Modern mascots of Medieval origin

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					                                            MODERN MASCOTS
                                            OF MEDIEVAL ORIGIN

      Haakon and Kristin, the mascots
      of the Games in Lillehammer,
      come from Norway’s medieval
      history and children’s literature.

                                           The two figures created to serve as official mascots for the
                                           Lillehammer Games offer appealing symbols both of the Olympic
                                           spirit and the traditions of the host city and country. Created
                                           through international collaboration, the pair are spirited and
                                           playful youngsters - bold and perhaps even a little naughty. Their
                                           dress and hair styles might look vaguely Viking to the outsider, but
                                           date in fact back to the 13th century and the era of medieval
      By Arild Vollan                      Norwegian greatness.

                                                  LILLEHAMMER 94

                                                little enthusiasm. She did not want a hus-
T heyfate wastwo individualswiththat time
       are named Haakon and Kristin in
   memory of
              closely linked
                                  the his-
                                                band of lower rank than her father or
                                                maternal grandfather. But Nikolaus, a
tory of Lillehammer and Norway. Some            shrewd diplomat, reminded her that the
understanding of the complex Norwegian          kings of Sweden and Denmark were
civil wars in the Middle Ages is needed in      already married. So she would either have
order to follow the story of Prince Haakon      to marry a king so far away that her child-
- who was later to become king - and his        ren would never see Norway or - even
aunt, Princess Kristin. King Sverre Sigurd-     worse - a Norwegian farmer’s son. These
son, the chief of the “birkebeiners” or birch   alternatives had little attraction for the prin-
legs, who won this nickname because they        cess, and the thought of giving birth to the
were so poor that they had to bind birch        king of a united and consolidated Norway
bark around their feet and legs in place of     began to appeal to her. The marriage took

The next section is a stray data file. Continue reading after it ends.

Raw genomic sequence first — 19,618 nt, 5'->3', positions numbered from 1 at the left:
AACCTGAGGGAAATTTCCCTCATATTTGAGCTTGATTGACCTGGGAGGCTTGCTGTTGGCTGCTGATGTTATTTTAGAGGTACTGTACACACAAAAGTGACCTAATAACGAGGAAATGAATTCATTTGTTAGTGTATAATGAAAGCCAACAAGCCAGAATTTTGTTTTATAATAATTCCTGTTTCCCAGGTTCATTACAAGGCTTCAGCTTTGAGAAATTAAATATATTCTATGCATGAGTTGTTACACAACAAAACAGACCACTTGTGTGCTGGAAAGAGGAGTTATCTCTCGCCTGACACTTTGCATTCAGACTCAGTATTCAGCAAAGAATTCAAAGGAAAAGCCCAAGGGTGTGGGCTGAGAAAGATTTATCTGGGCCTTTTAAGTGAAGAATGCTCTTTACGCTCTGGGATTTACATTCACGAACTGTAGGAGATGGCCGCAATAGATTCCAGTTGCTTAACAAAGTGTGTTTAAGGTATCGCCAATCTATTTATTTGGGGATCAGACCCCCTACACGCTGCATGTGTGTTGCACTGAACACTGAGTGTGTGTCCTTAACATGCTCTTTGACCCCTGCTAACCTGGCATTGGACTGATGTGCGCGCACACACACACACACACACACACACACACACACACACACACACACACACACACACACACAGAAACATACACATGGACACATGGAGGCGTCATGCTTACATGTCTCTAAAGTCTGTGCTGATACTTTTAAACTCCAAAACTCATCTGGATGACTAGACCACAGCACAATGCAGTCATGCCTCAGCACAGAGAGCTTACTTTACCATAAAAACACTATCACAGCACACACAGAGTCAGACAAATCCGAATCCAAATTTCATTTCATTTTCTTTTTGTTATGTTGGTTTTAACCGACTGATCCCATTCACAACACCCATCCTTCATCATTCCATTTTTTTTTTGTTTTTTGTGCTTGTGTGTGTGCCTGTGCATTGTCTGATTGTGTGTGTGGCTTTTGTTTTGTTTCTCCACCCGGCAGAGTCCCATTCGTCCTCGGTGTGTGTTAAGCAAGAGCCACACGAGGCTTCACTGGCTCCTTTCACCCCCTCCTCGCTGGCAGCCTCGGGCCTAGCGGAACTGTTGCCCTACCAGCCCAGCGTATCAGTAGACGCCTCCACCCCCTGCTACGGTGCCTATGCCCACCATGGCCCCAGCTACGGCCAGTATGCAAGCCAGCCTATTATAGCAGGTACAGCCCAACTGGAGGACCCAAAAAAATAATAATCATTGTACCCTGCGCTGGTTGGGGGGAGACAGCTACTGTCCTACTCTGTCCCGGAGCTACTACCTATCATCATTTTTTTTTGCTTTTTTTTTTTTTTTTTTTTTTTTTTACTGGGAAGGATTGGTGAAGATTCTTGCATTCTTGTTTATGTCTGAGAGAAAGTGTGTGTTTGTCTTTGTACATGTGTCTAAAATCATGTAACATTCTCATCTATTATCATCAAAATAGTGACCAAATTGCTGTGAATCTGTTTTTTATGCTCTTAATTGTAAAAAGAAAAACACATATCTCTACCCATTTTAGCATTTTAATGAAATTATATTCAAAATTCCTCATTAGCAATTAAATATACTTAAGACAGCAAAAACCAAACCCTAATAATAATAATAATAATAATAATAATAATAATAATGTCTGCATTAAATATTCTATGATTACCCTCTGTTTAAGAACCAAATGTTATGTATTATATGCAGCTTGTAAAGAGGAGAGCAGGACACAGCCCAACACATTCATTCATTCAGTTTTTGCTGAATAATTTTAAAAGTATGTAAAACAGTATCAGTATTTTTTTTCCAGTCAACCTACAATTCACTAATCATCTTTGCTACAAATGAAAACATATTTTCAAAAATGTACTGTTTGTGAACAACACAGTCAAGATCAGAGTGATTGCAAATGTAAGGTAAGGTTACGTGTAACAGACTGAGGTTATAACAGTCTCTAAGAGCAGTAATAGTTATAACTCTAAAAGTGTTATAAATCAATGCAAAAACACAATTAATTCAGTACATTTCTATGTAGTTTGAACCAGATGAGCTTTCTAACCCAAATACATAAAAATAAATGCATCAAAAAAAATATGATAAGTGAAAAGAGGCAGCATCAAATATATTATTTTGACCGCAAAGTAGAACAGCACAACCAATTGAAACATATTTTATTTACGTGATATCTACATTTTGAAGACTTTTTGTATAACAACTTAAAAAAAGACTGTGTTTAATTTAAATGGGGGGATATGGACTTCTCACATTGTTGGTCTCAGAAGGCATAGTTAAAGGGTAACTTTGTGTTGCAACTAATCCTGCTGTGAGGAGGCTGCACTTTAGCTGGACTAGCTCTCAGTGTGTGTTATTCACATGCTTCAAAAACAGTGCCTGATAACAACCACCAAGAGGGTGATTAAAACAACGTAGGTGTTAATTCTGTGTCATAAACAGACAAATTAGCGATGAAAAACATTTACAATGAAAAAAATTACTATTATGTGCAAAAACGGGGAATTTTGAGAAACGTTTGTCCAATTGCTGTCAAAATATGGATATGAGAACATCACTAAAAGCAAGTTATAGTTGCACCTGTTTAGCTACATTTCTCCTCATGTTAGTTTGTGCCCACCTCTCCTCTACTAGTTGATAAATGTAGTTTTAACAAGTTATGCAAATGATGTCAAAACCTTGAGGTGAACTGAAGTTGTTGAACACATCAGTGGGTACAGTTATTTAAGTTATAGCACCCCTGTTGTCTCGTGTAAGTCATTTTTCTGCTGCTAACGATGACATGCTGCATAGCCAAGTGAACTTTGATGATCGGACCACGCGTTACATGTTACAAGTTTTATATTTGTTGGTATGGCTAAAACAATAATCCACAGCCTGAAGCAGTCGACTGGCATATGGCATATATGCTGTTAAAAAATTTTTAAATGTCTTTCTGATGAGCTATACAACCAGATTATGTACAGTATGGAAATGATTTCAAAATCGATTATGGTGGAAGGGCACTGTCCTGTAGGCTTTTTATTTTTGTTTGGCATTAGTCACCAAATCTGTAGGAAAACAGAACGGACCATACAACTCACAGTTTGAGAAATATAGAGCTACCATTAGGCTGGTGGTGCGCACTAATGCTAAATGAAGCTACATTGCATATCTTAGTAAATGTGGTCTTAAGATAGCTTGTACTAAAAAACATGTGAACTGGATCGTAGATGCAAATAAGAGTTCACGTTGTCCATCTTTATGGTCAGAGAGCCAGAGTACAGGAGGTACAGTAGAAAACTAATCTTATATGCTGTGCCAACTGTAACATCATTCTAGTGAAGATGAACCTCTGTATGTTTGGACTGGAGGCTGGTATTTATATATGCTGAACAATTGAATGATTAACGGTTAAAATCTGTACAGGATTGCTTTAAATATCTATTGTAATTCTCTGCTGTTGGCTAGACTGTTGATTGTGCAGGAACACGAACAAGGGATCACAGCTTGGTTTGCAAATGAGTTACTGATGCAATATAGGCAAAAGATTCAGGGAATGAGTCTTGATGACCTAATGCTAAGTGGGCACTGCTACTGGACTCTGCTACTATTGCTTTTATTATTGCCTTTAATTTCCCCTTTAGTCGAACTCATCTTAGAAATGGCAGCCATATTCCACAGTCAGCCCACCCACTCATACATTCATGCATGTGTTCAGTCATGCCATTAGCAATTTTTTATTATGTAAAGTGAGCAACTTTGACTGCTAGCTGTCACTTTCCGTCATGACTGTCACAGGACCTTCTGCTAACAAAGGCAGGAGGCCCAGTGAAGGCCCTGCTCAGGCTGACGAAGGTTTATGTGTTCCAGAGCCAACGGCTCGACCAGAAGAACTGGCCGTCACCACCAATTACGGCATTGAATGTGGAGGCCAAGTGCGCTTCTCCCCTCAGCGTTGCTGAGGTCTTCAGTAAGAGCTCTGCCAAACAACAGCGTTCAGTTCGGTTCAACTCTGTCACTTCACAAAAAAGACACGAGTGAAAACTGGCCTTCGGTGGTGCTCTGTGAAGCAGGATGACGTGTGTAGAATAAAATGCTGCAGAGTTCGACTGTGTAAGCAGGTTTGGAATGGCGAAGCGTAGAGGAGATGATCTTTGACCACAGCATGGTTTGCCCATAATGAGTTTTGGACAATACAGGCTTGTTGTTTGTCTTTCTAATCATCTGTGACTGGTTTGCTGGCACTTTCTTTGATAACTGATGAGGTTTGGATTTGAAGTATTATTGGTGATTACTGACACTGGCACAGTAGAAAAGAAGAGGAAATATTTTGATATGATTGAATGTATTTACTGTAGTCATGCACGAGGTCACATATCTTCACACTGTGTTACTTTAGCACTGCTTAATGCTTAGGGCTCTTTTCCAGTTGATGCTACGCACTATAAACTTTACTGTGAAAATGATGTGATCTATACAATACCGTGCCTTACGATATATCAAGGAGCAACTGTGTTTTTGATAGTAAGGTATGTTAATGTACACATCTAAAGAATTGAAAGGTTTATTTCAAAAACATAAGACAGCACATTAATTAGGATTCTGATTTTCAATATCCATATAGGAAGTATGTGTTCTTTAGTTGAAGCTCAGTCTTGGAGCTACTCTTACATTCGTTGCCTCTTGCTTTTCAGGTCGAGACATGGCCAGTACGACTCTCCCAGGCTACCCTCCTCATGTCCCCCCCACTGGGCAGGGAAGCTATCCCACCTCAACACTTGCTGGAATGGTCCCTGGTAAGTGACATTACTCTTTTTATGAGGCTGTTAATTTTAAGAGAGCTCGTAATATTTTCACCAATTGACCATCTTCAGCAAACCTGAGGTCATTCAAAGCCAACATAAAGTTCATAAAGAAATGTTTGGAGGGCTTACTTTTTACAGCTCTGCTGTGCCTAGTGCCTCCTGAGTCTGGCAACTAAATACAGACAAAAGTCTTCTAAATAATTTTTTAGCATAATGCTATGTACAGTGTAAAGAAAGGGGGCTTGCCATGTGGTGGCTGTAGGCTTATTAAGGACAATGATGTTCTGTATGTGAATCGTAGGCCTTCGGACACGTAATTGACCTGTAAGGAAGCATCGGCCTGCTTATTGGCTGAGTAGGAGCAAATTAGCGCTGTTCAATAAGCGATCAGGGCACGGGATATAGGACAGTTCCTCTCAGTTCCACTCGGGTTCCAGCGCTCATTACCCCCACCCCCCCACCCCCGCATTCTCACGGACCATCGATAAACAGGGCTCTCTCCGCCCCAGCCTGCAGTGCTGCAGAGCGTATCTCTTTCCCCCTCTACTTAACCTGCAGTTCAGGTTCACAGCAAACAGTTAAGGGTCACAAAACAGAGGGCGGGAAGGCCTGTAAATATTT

shoes, was a rebel leader who emerged as        place and helped to alter the political clim-
the victor from a generation of conflict dur-   ate of the country. But Kristin never
ing the 12th century against the clerical       became the mother of a king. She
party, called “baglers” from the Latin word     remained childless. Instead, the birkebeiner
bacula, a bishop’s crozier.                     Prince Haakon ascended the throne in 1217
                                                and reigned until 1263. Norwegians today
                                                look back on his long rule as the great age
     Sverre, the first birkebeiner king, who    of mediaeval Norway.
reigned from 1184 to 1202, was succeeded
by his illegitimate son Haxon Sveresson.             The mascots have been created in
The latter died suddenly after reigning a       their final form by Norwegian illustrators
mere two years, leaving another illegitimate    Kari and Werner Grossman in collaboration
heir to be born. This child was named           with Mexico’s Javier Ramirez Camputch-
Haakon after his father, and it is this         ano, who produced an initial version of
Haakon Haakonson who is the mascot for          Haakon.
the 1994 Winter Olympics.

     Although King Sverre had defeated the
baglers in the civil war, the rival factions
persisted and the baglers were determined
to kill the infant prince. Loyal birkebeiners
carried the child to safety across the moun-
tains from Lillehammer and Haakon was
taken north to Trondheim, the main bastion
of his supporters, and he was able to grow
up there under protection.

     Bishop Nikolaus of Oslo was keen to
reconcile birkebeiners and baglers. A sym-
bol of this reconciliation would be a marr-
iage between King Sverre’s daughter, Prin-
cess Kristin, and the baglar claimant to the
throne, Filippus. When the birkebeiner
princess and the bagler chieftain had a son,
the bishop reasoned, this child would be
the sole king of Norway and bring the fac-
tional fighting to an end.

     Filippus was more than willing to listen
to this plan, but Princess Kristin showed